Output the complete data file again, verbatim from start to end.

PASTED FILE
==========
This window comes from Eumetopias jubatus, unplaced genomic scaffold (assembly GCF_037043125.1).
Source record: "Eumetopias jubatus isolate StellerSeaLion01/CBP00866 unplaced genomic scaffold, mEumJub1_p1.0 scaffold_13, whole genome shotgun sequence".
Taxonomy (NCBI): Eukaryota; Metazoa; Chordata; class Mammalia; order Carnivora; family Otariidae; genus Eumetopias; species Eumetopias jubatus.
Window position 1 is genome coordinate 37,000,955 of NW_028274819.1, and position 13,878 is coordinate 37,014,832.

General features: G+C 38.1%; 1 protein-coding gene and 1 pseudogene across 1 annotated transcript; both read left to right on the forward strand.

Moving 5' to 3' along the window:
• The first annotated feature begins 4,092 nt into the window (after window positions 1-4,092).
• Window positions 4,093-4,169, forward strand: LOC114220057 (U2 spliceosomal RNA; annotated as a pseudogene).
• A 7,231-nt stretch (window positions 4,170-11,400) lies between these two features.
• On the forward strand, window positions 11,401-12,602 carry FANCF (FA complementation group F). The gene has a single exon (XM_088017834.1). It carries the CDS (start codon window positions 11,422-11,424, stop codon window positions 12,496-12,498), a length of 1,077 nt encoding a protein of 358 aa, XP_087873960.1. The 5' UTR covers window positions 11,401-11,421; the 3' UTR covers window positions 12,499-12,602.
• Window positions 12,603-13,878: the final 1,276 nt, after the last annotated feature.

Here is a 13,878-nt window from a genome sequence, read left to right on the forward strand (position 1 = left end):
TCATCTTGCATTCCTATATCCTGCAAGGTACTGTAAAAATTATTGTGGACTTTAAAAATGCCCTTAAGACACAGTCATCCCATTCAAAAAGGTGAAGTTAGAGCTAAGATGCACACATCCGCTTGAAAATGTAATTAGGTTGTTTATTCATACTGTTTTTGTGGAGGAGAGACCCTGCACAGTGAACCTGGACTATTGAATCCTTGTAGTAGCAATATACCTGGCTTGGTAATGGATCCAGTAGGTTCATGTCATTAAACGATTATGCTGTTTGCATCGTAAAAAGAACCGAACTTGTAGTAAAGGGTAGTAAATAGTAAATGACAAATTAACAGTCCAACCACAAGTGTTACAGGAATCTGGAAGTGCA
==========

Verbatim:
This window comes from Eumetopias jubatus, unplaced genomic scaffold (assembly GCF_037043125.1).
Source record: "Eumetopias jubatus isolate StellerSeaLion01/CBP00866 unplaced genomic scaffold, mEumJub1_p1.0 scaffold_13, whole genome shotgun sequence".
Taxonomy (NCBI): Eukaryota; Metazoa; Chordata; class Mammalia; order Carnivora; family Otariidae; genus Eumetopias; species Eumetopias jubatus.
Window position 1 is genome coordinate 37,000,955 of NW_028274819.1, and position 13,878 is coordinate 37,014,832.

General features: G+C 38.1%; 1 protein-coding gene and 1 pseudogene across 1 annotated transcript; both read left to right on the forward strand.

Moving 5' to 3' along the window:
• The first annotated feature begins 4,092 nt into the window (after window positions 1-4,092).
• Window positions 4,093-4,169, forward strand: LOC114220057 (U2 spliceosomal RNA; annotated as a pseudogene).
• A 7,231-nt stretch (window positions 4,170-11,400) lies between these two features.
• On the forward strand, window positions 11,401-12,602 carry FANCF (FA complementation group F). The gene has a single exon (XM_088017834.1). It carries the CDS (start codon window positions 11,422-11,424, stop codon window positions 12,496-12,498), a length of 1,077 nt encoding a protein of 358 aa, XP_087873960.1. The 5' UTR covers window positions 11,401-11,421; the 3' UTR covers window positions 12,499-12,602.
• Window positions 12,603-13,878: the final 1,276 nt, after the last annotated feature.

Here is a 13,878-nt window from a genome sequence, read left to right on the forward strand (position 1 = left end):
TCATCTTGCATTCCTATATCCTGCAAGGTACTGTAAAAATTATTGTGGACTTTAAAAATGCCCTTAAGACACAGTCATCCCATTCAAAAAGGTGAAGTTAGAGCTAAGATGCACACATCCGCTTGAAAATGTAATTAGGTTGTTTATTCATACTGTTTTTGTGGAGGAGAGACCCTGCACAGTGAACCTGGACTATTGAATCCTTGTAGTAGCAATATACCTGGCTTGGTAATGGATCCAGTAGGTTCATGTCATTAAACGATTATGCTGTTTGCATCGTAAAAAGAACCGAACTTGTAGTAAAGGGTAGTAAATAGTAAATGACAAATTAACAGTCCAACCACAAGTGTTACAGGAATCTGGAAGTGCA